Using `length` in different positions seems to have different result

I’m writing my first few functions in Haskell and got stuck on the following:

length1 :: [a] -> Int
length1 (x:xs) = length xs

last1 (x:xs) = xs !! (length1 xs)
last2 (x:xs) = xs !! y
                y = length xs

Using Prelude

last1 [1, 2, 3, 4]
last2 [1, 2, 3, 4]

last1 works but last2 -> *** Exception: Prelude.!!: index too large

I also tried

  • last3 (x:xs) = xs !! length xs
  • last4 (x:xs) = xs !! (length xs)

You are using length in last2, as opposed to length1.

Oh sorry for not being clear. That was the point. I don’t see why I can’t replace length1 xs in last2 with length xs since length1 is defined as length xs.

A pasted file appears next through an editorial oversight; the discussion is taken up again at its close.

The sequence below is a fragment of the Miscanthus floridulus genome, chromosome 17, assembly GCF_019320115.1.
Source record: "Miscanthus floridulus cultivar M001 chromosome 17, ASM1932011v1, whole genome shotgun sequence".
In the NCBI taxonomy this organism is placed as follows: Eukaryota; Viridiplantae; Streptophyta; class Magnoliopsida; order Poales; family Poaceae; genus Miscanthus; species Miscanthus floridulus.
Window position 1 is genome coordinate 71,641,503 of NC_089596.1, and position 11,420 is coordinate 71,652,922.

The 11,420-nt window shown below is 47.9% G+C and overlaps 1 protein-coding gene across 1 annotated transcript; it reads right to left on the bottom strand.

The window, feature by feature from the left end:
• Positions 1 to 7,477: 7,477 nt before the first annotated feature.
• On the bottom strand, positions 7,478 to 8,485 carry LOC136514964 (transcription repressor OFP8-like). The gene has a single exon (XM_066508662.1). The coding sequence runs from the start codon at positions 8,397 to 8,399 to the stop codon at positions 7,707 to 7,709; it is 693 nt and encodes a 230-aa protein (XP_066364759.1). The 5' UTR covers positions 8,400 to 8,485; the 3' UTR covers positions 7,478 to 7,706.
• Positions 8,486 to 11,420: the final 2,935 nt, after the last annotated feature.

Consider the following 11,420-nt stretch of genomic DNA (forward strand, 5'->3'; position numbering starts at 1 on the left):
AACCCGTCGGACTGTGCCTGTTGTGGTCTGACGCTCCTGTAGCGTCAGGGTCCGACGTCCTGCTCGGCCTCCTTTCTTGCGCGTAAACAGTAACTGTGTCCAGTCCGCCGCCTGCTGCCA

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length1 is not the same as length

length1 :: [a] -> Int
length1 (x:xs) = length xs

(x:xs) is the «head and tail» pattern match. So:

say you have this list: [1,2,3,4]
`x` will be boung to 1
`xs` will be bound to  [2,3,4]

so you are effectively discarding the head of the list and then computing its legnth.

λ> length [1,2,3,4]
λ> length1 [1,2,3,4]

Makes sense?

Yes, thank you! I didn’t realize I was decapitating the array’s head. This works and what I was originally trying to write.

last2 :: [a] -> a
last2 xs = xs !! y
          y = length xs - 1
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